There are various fetishes and different kinds of love, there’s nothing new about that. However, as much as we’re used to the myriad kinds of sexual and love preferences, it’s still unusual to attach indeed real, and strong emotions at that, to form attachments towards inanimate objects. Those who have been struck by such an unusual fate are dubbed objectosexuals and the movie “Married to the Effiel Tower” is dedicated to them. The movie was shown within the interesting exhibition Extravagant Bodies: Extravagant Minds, within this year’s festival of contemporary art, held in Zagreb this past October and organized by the Dumpster Association (Udruga Kontejner).
The movie follows various women’s stories from different parts of the world who believe that inanimate objects have a life of their own and a sort of independent consciousness which enables them to communicate and feel love. Thus, not only do they love these inanimate objects, but their love is requited, the objects have the ability to love them back. These women are excited by the objects’ diverse shapes and forms, as opposed to human bodies, and their obsession with them isn’t only of a sexual nature but is complemented with real emotions to boot.
The pioneer of objectum sexuality is Eija Ritta Berliner Mauer, a Swedish woman who felt her love toward the Berlin Wall long before Germany was united. She symbolically married the Wall in the 70s, even though it was a detested symbol of oppression and occupation, where many people died trying to cross over from the east to the west side. She went on to attach Berliner Mauer to her name, meaning, of course, the Berlin Wall. She didn’t take to Germany’s uniting too well, as her object of affection, her “husband” was brutally demolished and only rare memento remains were preserved, and tiny pieces of her love are still sold for around 15 euro with confirmation of authenticity.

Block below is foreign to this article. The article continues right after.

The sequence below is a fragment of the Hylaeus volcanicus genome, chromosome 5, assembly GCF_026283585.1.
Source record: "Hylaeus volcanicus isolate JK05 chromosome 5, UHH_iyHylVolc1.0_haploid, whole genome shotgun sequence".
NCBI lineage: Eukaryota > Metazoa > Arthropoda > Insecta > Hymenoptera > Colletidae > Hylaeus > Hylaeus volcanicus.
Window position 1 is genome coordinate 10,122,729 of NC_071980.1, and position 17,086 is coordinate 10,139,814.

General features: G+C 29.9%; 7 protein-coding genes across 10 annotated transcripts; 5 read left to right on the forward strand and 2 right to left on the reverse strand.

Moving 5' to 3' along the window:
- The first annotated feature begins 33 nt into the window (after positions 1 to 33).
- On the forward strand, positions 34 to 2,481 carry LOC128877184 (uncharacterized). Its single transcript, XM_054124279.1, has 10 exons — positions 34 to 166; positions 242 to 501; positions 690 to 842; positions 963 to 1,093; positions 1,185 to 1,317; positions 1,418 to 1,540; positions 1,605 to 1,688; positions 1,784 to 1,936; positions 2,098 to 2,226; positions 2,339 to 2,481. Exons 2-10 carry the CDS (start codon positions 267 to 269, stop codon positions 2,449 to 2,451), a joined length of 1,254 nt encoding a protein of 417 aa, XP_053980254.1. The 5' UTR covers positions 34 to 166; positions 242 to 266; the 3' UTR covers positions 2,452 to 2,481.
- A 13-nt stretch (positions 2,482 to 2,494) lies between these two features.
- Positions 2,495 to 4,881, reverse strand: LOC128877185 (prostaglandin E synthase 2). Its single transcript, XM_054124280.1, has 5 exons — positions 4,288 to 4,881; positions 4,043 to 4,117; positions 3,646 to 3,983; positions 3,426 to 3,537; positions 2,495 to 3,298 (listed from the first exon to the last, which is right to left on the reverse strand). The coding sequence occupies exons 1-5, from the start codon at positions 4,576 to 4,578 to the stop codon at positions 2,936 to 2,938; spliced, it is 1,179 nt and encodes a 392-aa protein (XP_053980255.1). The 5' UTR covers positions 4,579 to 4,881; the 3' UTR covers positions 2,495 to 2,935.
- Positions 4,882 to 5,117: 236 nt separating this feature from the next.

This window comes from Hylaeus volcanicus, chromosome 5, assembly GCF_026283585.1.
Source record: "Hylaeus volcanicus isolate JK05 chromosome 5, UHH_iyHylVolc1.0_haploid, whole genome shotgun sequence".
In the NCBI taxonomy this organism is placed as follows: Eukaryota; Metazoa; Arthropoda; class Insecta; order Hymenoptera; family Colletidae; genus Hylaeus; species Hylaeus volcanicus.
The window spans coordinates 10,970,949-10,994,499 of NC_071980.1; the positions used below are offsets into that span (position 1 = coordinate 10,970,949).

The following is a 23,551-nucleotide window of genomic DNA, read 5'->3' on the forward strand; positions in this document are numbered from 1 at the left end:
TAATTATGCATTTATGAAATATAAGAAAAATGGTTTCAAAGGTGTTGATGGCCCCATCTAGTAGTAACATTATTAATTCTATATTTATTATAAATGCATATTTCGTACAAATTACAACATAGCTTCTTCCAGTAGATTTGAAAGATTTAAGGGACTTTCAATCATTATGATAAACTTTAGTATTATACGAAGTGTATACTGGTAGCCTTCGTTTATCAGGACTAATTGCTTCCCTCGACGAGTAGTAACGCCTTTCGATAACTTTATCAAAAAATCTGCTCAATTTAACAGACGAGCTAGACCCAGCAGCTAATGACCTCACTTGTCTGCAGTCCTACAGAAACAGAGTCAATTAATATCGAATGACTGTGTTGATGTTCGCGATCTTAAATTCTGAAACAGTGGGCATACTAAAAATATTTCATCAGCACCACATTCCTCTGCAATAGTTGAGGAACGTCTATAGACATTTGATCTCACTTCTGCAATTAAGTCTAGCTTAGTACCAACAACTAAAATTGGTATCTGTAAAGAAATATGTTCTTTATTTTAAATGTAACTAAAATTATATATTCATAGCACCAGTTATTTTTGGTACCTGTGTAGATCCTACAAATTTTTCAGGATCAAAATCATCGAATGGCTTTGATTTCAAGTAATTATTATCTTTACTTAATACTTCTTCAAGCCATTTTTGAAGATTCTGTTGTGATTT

Her fellow citizen, Berlin-based Sandy K. experienced a similar trauma. Namely, she was enamored from a young age with the New York Twin Towers, who unfortunately ceased to exist following the 9/11 terrorist attacks. Sandy K. states that she never felt anything even remotely similar towards a human being. However, the movie’s main protagonist is Naisho/Erica, a 36-year-old from San Francisco, who also wished to marry a world-famous object – non other than the Eiffel Tower. “There is a huge problem with being in love with a public object,” she says sadly. “The issue of intimacy – or rather lack of it – is forever present.
However, there are objectosexuals who aren’t quite such megalomaniacs in their choice of partner, thus they manage to achieve “intimacy”. Hence Bill Rifka, a student (of psychology, no less) is in love with his iBook. Considering massive Apple fans, he probably isn’t the only one, while others don’t exactly deem it love and don’t attempt to specify their computer’s gender as Rifka did. He concluded that his laptop is male and that they’re in a gay relationship. As the number of objectosexuals is progressively on the increase they’ve started gathering on Internet forums to exchange views and opinions in an understanding non-judgmental environment with like-minded individuals.
Volkmar Sigusch, the former director of the Frankfurt Institute for Sexual Science, attempted to offer a scientific explanation to objectum sexuality, and concluded that it happens as a result of society’s growing asexuality.
The Zurich-based interdisciplinary Studio BHSF also engaged in similar research, and even filmed several video-clips entitled ”Housefucking”, where they in effect mock building fetishes, as we featured here.